Talk Ain’t Cheap…It’s Priceless

Today is Thursday, so this post is on communication skills.

My friends at Walk the Talk Company have just released a new handbook.  This one is called Talk Ain’t Cheap…It’s priceless: Connecting in a Disconnected World.  Eileen McDargh is the author.  Ms. McDargh has been a consultant, speaker and trainer since 1980.  She is in the Speaker Hall of Fame, and has been ranked by Executive Excellence magazine as one of the top 100 thought leaders in business leadership.  She knows what she’s talking about. 

Talk Ain’t Cheap…It’s Priceless focuses on building effective verbal communication skills.  As you’ll recall, conversation skills – along with writing and presentation skills — is one of the hallmarks of a good communicator. 

The back cover says it well…

·        “Certainly, no one intends to be a careless communicator, a lousy listener, or a terrible talker.  But too often we take verbal communication for granted.  We’re unaware of what we say and do – and how unintentional missteps can discourage others from work with us and for us…Fact is, being able to connect with the hearts and minds of customers, colleagues and employees have never been more important.”

Ms. McDargh begins with some hard data to underscore the importance of effective communication.  She cites a Watson Wyatt stuffy of 335 public companies in

North America

.  In part, the study found that companies with effective communication, when compared to competitors with poor communication:

·        Have a 19% higher stock price.

·        Have a 57% higher shareholder return.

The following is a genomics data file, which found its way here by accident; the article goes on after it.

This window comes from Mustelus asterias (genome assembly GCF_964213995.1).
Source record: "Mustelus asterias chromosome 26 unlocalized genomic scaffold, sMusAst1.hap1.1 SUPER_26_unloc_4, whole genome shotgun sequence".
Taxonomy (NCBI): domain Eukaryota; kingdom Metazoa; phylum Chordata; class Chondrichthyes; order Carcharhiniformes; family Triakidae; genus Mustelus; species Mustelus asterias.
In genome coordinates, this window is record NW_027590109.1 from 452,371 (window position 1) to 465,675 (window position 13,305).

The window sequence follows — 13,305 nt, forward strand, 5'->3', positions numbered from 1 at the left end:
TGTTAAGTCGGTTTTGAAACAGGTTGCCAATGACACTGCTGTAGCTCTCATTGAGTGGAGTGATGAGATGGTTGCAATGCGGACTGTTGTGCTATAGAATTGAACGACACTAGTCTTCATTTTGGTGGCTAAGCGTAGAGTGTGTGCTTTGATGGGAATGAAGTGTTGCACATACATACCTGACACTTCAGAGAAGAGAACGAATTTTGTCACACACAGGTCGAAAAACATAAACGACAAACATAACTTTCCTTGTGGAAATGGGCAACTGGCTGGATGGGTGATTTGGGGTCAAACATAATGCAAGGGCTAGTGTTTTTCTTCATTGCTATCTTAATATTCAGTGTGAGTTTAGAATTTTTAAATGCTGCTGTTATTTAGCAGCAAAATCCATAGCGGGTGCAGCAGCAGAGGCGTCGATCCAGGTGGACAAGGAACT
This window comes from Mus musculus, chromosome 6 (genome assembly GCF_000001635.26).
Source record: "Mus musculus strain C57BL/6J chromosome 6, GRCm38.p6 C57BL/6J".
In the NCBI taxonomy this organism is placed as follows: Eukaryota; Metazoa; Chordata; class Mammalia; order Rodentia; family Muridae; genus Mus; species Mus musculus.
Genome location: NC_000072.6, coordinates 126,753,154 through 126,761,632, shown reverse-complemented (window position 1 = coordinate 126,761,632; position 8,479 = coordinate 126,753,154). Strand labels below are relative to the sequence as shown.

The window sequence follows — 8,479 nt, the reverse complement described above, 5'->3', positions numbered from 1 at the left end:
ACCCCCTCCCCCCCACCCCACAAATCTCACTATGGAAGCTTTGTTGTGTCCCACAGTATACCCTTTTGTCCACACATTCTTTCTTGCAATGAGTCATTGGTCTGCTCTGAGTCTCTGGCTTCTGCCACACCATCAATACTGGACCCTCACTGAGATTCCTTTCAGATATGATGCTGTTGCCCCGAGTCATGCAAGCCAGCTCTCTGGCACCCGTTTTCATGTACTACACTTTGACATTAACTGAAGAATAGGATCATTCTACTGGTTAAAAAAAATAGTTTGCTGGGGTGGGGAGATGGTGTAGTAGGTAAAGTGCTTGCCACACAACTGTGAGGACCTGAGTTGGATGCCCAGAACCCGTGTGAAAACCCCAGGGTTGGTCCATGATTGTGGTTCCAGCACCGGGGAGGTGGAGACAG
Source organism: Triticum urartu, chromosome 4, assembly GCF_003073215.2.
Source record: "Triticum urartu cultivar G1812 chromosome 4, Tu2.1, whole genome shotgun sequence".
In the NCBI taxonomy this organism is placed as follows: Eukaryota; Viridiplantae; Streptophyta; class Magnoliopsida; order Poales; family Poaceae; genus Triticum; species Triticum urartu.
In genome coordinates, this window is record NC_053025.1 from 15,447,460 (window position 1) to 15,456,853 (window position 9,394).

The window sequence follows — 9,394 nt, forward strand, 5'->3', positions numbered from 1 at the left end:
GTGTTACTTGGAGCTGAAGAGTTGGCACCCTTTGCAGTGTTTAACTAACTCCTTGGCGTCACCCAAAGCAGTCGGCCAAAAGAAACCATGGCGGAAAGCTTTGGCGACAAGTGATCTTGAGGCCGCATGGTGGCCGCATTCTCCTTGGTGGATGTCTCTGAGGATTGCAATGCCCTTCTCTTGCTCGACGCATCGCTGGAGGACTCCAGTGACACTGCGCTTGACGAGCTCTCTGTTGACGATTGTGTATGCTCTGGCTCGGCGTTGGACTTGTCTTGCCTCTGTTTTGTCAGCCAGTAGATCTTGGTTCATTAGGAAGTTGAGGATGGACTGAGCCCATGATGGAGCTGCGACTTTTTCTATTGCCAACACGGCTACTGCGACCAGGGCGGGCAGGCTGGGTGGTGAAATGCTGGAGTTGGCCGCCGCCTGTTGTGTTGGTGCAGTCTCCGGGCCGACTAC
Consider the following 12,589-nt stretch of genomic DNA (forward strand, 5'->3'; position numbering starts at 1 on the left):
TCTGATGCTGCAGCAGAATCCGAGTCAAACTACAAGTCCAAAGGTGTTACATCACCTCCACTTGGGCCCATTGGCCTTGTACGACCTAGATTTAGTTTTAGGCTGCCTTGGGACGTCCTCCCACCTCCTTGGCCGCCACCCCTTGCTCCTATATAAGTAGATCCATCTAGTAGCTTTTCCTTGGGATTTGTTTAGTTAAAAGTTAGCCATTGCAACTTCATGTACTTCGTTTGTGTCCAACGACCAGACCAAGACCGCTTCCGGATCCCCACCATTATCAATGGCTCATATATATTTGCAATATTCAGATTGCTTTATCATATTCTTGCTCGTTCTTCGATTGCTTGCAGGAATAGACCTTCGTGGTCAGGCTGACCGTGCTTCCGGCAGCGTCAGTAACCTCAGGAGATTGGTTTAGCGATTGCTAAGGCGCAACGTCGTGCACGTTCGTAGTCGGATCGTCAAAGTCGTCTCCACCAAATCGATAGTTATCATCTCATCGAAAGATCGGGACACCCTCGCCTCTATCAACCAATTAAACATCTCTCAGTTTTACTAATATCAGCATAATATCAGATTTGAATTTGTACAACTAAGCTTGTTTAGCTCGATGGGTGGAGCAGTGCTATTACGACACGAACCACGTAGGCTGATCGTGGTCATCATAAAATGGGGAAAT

·        Are 4.5 times more likely to report a high level of employee engagement.

·        Are 20% more likely to have low turnover rates.

These are some good reasons for honing your communication skills – if you want to be a career and life success, that is.

Each section of the handbook ends with a checklist for priceless talk.  Here are some of the bits of common sense wisdom Ms. McDargh dispenses in these checklists.

·        Leave behind the excuses for poor communication of time, technology, and distance.

·        Uncover your personal blind spots through astute questions and naïve listening.

·        Create opportunities for differing opinions.

·        Exchange viewpoints to arrive at a viewing point.

·        Make a list of people who are closest to an issue, a process or a program, talk to them.  Ask them what they see and hear.

·        Take all of the responses seriously. 

·        Get away from your desk, your office and your car.  Talk to people where they are.  Visit another site.   Talk, ask questions, listen and learn.

·        Use stories to make vivid points.

·        Share what’s behind the curtain – your talents and deficits.

·        When emotionally hooked: hush up, thing and then talk.

·        Be courteous to everyone.

·        Lighten up.  People feel better when they laugh.

This is just a summary of the checklists and the important common sense advice Eileen McDargh dispenses in Talk Ain’t Cheap…It’s Priceless.  I highly recommend this handbook.  Like all of the Walk the Talk Handbooks, it contains a lot of wisdom in a small package.

That’s it for today.  Thanks for reading.  Log on to my website www.BudBilanich.com for more common sense.  Check out my other blog: www.CommonSenseGuy.com for common sense advice on leading people and running a small business.

I’ll see you around the web, and at Alex’s Lemonade Stand.

Bud

PS: Speaking of Alex’s Lemonade Stand – my fundraising page is still open.  Please go to www.FirstGiving.com/TheCommonSenseGuy to read Alex’s inspiring story and to donate if you can.

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